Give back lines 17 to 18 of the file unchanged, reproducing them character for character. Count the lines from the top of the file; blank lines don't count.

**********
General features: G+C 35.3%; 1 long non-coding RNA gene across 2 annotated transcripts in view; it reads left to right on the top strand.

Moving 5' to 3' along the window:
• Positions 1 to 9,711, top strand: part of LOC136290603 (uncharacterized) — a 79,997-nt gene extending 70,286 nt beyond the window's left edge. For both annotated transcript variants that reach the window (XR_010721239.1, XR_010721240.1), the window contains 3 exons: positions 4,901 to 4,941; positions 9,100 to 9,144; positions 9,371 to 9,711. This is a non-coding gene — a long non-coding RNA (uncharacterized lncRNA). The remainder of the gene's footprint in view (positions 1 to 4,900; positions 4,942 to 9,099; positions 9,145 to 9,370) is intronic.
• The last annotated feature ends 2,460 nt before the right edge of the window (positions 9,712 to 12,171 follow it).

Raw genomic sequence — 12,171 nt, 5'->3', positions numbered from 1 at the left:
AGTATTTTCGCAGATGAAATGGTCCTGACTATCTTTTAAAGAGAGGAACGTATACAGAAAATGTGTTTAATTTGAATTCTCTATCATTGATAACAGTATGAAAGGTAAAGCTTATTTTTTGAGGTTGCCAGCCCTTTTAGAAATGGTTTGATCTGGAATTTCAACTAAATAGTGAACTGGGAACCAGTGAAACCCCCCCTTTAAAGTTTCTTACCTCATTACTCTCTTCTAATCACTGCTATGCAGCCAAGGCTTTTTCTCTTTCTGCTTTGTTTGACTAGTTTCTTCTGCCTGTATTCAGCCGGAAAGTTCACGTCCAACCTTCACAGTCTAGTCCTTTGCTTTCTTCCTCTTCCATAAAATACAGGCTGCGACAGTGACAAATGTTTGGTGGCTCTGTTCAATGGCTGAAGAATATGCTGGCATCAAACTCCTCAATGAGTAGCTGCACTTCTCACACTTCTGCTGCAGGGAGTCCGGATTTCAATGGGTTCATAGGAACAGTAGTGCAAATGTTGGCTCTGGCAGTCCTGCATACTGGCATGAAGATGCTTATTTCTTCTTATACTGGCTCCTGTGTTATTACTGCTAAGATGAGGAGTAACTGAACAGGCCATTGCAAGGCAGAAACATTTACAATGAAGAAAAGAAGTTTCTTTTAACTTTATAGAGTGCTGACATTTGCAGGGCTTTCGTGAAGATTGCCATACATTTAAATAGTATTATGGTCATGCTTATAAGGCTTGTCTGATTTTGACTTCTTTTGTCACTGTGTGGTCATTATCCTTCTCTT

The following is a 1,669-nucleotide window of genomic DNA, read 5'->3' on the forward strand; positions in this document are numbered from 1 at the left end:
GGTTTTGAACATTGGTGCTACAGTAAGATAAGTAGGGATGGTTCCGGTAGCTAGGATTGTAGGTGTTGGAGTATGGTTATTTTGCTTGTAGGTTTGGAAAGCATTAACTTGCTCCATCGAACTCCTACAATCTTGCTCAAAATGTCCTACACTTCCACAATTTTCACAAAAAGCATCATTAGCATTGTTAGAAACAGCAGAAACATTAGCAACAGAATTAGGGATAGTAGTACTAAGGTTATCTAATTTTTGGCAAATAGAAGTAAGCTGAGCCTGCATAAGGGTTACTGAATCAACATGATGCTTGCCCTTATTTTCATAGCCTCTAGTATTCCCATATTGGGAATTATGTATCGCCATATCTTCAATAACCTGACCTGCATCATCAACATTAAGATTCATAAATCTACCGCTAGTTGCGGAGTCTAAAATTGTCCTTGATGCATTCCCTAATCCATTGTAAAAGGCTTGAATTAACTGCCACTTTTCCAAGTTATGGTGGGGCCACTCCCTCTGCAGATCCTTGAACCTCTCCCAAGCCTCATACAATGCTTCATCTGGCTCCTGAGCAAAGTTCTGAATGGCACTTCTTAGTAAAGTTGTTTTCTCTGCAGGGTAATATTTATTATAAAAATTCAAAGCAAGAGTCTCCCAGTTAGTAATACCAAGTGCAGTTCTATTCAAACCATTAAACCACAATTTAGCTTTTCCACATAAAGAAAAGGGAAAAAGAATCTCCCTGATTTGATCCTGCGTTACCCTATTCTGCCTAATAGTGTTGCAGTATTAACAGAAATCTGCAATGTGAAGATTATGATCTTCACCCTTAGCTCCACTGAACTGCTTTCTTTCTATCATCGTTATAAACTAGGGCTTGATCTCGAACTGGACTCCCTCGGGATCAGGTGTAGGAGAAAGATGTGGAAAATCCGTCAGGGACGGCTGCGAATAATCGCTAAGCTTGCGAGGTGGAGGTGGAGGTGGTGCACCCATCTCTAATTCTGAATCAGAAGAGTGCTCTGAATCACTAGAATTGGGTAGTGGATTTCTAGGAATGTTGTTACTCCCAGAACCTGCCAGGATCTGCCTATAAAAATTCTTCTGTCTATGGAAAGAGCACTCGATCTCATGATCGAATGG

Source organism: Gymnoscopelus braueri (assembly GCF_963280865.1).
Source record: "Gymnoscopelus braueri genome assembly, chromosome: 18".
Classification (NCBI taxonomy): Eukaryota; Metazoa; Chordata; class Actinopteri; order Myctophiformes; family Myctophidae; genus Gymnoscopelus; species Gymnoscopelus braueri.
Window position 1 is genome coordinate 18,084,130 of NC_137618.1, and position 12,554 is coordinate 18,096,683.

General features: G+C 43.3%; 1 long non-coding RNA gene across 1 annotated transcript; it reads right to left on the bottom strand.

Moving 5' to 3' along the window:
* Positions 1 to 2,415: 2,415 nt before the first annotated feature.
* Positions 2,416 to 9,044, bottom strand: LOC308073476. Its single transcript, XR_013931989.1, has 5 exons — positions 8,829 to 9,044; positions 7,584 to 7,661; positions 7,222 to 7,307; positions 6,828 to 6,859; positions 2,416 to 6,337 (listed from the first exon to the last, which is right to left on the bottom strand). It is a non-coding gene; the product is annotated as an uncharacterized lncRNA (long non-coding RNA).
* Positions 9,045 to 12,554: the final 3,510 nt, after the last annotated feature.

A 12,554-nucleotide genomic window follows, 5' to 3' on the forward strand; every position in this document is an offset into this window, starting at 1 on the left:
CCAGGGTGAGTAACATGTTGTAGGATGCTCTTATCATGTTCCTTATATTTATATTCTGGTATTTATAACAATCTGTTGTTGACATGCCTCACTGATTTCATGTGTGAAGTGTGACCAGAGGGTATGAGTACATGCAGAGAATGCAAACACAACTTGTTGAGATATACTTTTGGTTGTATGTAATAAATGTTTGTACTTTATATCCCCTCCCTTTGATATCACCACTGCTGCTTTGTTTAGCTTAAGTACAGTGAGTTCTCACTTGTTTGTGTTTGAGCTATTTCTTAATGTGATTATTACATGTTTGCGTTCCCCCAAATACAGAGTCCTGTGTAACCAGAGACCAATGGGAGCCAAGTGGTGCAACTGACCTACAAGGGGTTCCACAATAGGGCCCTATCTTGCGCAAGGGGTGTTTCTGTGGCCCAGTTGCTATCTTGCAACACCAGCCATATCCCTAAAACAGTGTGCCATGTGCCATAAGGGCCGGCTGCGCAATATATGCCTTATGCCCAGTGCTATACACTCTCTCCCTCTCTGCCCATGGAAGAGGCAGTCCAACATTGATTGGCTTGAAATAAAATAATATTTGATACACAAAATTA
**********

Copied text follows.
* Positions 9,045 to 12,554: the final 3,510 nt, after the last annotated feature.

A 12,554-nucleotide genomic window follows, 5' to 3' on the forward strand; every position in this document is an offset into this window, starting at 1 on the left: